Nwamu has not forgotten his friend. Before every game, viewers in the arena and at home can see Level’s number on his shoes as he takes the court. In Nwamu’s Twitter bio, it reads:

“6’4 pg/sg for Mercer University Basketball… on a mission to become the best I can be … Destined for greatness!#God #Family #Nigerian R.I.P Josh Level.”

Last season the Mercer Bears (27-9, 14-4) busted brackets everywhere defeating the Duke Blue Devils in the 2nd round of the NCAA Tournament. Their victory became the “Nae Nae” heard around the world. This season, Mercer hopes to go dancing once again.

The Bears split the regular season Atlantic Sun Conference title with Florida Gulf Coast University, and they defeated them in the conference tournament to secure the conference tournament title and a NCAA Tournament bid. After upsetting Duke, they lost to Tennessee in the following round.

Now, the team moves to the Southern Conference, but the goal remains the same, to win the conference title. Mercer is not content with just making it into the tournament. They want to win it all. If they are going to accomplish their goal, Nwamu will be a key to their success.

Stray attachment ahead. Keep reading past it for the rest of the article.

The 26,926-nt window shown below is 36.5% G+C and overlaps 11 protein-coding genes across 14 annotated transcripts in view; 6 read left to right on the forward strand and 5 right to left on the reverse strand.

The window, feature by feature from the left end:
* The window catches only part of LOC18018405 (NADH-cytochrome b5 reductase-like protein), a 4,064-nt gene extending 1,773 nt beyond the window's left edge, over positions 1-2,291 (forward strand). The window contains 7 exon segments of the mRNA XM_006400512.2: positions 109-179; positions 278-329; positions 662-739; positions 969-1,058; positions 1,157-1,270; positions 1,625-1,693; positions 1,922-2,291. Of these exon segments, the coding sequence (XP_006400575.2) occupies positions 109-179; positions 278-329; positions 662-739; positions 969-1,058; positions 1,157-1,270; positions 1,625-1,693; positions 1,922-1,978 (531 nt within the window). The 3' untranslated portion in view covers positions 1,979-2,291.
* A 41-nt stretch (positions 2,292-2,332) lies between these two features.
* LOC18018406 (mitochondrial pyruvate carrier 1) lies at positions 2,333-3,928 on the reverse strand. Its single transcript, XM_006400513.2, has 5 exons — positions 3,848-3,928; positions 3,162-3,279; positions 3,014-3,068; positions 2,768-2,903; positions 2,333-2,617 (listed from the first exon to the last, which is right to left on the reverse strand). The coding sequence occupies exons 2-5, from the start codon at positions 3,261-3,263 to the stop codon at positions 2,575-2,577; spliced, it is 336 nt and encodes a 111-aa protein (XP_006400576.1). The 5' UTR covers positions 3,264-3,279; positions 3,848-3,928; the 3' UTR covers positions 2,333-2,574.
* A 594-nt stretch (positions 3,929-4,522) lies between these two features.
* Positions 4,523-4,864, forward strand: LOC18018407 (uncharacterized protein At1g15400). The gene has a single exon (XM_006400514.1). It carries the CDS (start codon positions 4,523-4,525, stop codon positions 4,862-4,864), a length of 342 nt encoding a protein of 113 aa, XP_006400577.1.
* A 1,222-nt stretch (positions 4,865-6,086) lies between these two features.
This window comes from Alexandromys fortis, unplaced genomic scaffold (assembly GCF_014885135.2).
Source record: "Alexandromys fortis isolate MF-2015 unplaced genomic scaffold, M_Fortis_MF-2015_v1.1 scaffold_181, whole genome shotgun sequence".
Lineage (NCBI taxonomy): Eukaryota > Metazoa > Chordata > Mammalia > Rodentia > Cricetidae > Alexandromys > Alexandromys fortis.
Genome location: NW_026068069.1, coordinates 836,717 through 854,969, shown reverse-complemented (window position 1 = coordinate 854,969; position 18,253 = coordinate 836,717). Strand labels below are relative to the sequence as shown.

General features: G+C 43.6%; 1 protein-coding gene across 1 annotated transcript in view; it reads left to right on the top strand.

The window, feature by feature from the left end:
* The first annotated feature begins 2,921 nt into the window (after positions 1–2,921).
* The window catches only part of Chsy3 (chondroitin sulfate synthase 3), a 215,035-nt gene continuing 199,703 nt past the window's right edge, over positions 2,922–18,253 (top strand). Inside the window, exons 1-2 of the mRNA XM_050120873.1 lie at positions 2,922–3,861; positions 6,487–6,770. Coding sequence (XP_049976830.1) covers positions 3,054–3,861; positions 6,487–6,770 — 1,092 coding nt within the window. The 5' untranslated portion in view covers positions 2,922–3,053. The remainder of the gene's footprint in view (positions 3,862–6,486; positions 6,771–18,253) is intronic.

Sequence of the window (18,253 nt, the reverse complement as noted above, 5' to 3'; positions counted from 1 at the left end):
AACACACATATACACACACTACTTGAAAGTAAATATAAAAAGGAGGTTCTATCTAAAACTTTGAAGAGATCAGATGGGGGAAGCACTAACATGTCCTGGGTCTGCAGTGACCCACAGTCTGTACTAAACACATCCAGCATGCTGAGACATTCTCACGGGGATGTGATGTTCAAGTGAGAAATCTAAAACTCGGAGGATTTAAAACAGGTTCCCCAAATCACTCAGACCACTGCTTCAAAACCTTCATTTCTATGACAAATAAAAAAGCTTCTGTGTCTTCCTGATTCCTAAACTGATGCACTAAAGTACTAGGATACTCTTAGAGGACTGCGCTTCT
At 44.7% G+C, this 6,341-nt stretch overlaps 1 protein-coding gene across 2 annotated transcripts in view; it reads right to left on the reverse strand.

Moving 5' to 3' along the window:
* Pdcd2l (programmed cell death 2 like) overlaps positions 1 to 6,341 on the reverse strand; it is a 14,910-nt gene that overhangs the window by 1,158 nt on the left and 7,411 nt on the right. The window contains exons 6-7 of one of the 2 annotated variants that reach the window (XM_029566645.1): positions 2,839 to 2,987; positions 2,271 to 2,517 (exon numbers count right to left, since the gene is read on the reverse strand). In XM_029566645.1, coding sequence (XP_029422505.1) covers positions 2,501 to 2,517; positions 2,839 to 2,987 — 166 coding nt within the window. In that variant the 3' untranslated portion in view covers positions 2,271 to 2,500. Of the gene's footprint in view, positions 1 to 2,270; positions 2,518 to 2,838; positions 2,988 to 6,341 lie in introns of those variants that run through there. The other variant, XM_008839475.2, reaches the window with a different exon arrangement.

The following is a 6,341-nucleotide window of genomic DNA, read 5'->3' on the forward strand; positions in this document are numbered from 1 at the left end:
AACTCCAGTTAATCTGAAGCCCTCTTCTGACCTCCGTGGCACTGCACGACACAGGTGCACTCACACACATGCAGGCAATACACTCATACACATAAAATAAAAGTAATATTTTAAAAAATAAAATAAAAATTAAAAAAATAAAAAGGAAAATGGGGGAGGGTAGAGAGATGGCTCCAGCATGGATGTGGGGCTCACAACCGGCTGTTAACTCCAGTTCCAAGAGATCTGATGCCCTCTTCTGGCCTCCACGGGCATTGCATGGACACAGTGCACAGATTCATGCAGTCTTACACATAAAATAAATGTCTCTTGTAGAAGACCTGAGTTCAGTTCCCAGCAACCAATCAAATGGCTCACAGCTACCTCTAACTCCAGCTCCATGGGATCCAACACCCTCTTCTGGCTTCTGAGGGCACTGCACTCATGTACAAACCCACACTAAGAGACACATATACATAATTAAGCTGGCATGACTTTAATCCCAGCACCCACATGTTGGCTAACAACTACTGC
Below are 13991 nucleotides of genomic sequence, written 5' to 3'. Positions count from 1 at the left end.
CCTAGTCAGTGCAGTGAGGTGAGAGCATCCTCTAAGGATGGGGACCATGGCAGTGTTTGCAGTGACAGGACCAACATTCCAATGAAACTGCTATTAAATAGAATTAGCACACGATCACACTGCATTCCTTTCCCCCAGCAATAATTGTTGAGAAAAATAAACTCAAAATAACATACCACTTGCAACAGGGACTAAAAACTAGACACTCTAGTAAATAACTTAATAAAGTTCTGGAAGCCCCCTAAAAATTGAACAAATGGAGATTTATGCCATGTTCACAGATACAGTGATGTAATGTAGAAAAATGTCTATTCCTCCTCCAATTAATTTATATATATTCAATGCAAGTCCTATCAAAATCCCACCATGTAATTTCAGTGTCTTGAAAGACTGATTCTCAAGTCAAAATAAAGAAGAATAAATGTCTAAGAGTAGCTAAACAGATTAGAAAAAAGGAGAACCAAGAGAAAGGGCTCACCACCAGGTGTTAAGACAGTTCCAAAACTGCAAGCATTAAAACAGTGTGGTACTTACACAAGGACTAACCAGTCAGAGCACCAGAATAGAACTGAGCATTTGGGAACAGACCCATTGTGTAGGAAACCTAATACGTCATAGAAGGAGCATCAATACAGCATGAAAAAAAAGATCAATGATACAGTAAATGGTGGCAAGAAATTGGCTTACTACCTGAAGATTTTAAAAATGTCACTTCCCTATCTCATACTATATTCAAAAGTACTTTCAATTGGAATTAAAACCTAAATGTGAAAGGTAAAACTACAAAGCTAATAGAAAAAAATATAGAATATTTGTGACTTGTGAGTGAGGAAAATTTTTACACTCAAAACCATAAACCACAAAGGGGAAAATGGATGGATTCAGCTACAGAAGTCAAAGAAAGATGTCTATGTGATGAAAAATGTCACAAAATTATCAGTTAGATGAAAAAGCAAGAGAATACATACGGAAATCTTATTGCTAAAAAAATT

With another solid year, Nwamu will continue to gain traction as a pivotal combo guard in the NBA.

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“I definitely want to be play in the NBA,” said Nwamu. “That’s the goal I’m working towards everyday on the court, in the weight room, and in the film room. The NBA is definitely where I want to be.” 

The NBA is evolving. General managers and scouts are searching for guards with efficient shooting capabilities and the mind of a floor general. Nwamu fits the mold perfectly.

Nwamu is still chasing his Jordan dreams. He always will. Not because he wants the fame, money, or accolades, but Jordan is his idol. Jordan was one of the main reasons he picked up a basketball.

Jordan inspired Nwamu, and Nwamu is already inspiring those around him. The chase fuels his hunger. Nwamu’s passion for the game keeps him going.

In an interview with WFMY News 2 in Greensboro, NC a few months ago, Anita Nwamu eloquently summarized her son’s immense passion for the game.

“He sleeps, eats, and drinks basketball,” she said. “He practices so hard, a bit too hard. We tell him to slow down, but he says, “No mom. I have to be the best, so I have to practice hard.””